Now Is The Time To Learn From Our Mistakes
As many of Texans emerge from a historic snowstorm there are a lot of questions to be answered. Questions might not be the best word, lessons learned is probably better.
A Big Lesson Is Being Prepared
One of the most important values I pass down to my sons is independence. The importance of being independent across a broad set of subjects. Freedom is not free, it comes at a cost and in this case it is about being prepared. I have lived by the Boy Scout motto of “be prepared” ever since I was a Boy Scout. I’m deeply saddened I did not try harder to encourage my boys to join. Again, there is that freedom. I gave them the choice and tried to help them appreciate the values they would learn at an early age. It is hard to compete with the digital age these days so unfortunately they missed out on what I remember as a wonderful experience. Lessons learned for me at that early age was planning for an unknown or unknowable event.
Being Independent Means Being Prepared
When it comes to being prepared I find it to be the single most important survival skill you can develop. It is such a broad subject and rightfully so. There are many different needs, individual needs that must be taken into account. Over the years I have amassed an inventory of various emergency or survival provisions. I will admit, they are probably outdated compared to some of the new offerings, but something is better than nothing. The biggest lesson learned is how important it is for us ALL to be prepared. The best strategy to reduce the overall impact of any natural disaster, civil unrest and other calamities is to be prepared as a society. This level of independence is hugely liberating for sure, but it boils down to survival and keeping your family safe.
Maybe I Wasn’t As Well Prepared
I’m not going to say fortunately, but we have had a few rehearsals to get ready for this past event. The biggest being the pandemic we are still managing. It forced us to take a hard look at how we will survive. While there are several really good books on survival, what they all will probably say is you need to have food, water and shelter. Not necessarily in that order, but these represent the bare necessities to survive. I want to share some of my lessons learned on these three essential elements from this past snowstorm. How I learned I might not have been as prepared as I thought I was in my head. Part of this had to do with a degree of procrastination. I knew I should update some of our emergency supplies, but I really didn’t get around to it until we were knee deep, literally knee deep in snow. My biggest suggestion is don’t wait for a disaster to start preparing. Lessons to be learned is quite frankly to learn from the mistakes of others. Remember when Noah built the Ark.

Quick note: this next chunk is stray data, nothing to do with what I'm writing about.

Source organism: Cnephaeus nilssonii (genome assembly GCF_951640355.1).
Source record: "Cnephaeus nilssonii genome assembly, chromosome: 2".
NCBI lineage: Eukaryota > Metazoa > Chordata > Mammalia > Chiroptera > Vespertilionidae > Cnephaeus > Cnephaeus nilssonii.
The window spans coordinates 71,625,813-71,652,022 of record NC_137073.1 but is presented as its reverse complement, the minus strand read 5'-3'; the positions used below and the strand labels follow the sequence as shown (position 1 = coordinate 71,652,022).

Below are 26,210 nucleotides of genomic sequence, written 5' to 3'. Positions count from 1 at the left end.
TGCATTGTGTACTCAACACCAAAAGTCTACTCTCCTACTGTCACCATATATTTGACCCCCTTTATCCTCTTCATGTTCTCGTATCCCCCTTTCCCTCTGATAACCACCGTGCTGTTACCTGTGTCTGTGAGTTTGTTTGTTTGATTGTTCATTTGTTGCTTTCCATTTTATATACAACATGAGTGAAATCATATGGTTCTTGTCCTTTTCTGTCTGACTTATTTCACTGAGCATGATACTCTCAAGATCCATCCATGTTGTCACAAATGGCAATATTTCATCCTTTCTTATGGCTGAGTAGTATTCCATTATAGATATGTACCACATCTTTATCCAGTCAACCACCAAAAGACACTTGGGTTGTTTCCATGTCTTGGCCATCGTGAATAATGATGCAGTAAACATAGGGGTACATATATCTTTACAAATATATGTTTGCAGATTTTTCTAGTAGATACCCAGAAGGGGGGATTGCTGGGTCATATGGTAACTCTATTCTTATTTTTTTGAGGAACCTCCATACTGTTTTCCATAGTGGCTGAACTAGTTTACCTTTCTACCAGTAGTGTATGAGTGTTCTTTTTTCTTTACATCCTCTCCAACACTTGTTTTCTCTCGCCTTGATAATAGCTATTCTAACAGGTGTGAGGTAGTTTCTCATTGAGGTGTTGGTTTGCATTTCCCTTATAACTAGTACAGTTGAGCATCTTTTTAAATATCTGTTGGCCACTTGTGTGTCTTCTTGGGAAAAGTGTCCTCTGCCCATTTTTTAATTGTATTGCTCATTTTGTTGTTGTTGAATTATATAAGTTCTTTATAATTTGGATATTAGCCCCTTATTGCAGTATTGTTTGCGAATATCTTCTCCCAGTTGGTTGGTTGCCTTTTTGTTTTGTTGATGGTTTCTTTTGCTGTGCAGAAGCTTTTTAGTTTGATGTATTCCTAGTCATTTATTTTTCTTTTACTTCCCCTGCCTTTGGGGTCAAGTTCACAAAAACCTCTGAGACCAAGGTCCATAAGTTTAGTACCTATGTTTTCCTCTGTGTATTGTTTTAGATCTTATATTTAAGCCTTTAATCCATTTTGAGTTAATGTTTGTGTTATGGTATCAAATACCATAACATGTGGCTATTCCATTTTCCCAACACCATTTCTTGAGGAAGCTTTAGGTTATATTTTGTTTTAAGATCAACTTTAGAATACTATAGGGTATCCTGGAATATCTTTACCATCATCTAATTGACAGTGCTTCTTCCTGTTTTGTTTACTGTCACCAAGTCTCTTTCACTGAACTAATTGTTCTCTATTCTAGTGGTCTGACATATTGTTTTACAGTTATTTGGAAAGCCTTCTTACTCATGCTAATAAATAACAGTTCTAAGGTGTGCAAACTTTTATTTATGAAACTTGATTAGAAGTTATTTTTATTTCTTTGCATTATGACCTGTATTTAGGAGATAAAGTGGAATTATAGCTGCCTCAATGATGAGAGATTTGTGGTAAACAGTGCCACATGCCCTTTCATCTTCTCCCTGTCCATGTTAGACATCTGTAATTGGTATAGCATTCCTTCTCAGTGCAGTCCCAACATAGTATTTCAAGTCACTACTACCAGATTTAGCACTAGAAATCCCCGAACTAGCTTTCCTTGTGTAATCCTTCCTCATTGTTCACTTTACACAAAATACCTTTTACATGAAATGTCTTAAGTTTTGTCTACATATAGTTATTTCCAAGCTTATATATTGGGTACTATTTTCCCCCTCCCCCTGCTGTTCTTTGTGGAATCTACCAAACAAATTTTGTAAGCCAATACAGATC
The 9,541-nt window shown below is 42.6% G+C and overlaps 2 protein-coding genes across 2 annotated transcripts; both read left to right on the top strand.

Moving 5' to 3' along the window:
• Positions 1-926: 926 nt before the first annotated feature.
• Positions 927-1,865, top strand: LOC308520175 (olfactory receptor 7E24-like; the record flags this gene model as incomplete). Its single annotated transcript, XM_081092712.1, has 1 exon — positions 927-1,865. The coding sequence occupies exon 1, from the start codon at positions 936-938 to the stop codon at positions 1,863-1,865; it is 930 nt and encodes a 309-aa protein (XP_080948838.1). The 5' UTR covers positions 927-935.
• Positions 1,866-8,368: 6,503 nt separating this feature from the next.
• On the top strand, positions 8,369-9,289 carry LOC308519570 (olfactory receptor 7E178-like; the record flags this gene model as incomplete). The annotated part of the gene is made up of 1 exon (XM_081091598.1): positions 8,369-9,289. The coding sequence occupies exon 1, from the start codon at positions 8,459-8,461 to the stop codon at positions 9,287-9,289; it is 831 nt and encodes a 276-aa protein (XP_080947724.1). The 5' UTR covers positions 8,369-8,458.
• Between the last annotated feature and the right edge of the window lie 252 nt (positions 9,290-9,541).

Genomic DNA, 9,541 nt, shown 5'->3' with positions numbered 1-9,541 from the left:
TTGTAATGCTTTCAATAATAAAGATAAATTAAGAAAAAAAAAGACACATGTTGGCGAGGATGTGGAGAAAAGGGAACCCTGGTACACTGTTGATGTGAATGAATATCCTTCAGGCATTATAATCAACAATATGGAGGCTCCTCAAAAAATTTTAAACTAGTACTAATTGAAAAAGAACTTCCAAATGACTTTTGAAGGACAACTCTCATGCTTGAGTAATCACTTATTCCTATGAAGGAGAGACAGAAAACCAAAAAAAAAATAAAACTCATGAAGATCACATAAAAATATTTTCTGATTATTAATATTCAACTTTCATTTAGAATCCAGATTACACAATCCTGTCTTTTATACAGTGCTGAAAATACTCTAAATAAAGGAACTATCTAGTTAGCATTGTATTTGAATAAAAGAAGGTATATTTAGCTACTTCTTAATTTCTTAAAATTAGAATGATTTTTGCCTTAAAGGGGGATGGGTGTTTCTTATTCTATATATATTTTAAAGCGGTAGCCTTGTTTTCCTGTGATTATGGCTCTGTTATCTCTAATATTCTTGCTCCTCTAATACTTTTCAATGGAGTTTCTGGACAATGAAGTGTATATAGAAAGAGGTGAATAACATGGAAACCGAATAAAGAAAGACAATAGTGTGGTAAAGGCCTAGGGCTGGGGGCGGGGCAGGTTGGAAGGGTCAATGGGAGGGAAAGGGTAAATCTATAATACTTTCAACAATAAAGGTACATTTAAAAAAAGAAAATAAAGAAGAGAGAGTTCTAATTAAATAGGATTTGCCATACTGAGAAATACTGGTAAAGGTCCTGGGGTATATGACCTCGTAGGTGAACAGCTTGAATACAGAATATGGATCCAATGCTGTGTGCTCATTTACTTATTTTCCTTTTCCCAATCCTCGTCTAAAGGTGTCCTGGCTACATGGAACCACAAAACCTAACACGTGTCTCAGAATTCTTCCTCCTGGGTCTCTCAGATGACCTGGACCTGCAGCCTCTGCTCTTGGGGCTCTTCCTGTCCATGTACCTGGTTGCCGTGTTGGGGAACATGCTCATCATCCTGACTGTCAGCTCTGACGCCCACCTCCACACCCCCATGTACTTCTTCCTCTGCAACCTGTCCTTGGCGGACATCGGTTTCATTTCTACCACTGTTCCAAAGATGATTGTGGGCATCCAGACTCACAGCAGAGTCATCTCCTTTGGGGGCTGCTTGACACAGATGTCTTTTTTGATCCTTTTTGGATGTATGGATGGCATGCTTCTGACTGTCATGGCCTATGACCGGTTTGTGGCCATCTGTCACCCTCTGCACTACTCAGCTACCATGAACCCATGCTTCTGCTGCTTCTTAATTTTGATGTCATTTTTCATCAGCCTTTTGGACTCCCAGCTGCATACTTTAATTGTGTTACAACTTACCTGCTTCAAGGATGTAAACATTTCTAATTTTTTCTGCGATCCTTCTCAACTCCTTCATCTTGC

Cooking Food Might Have A Different Meaning
When it came to food, we were pretty well stocked. Between dry goods, dehydrated foods and frozen foods I had a pretty good supply. The problem was more about how long the frozen foods would last. The silver lining of having freezing temperatures is storing your perishables in coolers outside. Luckily, we had two coolers for various types of foods to help ensure they stayed the coldest the longest. Food that didn’t need to stay frozen, just cold went into one and frozen food in the other. We would allow nature to defrost the food during the day to be cooked at night. Cooking the food was another huge lesson learned. While I have plenty of camping and backpacking supplies. Periodically function checking all your cookware and lighting options provided more lessons learned. I think it had been about 5 years or more since I powered them up. The lantern was a no joy, but the stove gave us a good day of cooking. It was later replaced with a smaller backpacker stove for the rest of the ordeal. I got lucky on the fuel, I had stored each of them with fuel along with a small supply bottle with fuel. It probably would have given us a couple of days of service. My propane bottle was low or close to it and there were none to be had so having an extra on hand will be a staple again. All the pots and pans I have for camping are great, but they are not ideal for cooking real meals. We had to adjust to the idea of maybe some burnt or over cooked items. Probably one of the most under valued survival skill is the ability to start a fire. I had plenty of lighters and matches. I fell in love with my old Zippo lighter again, but having enough fuel to refill them is something to consider.
Water Is Life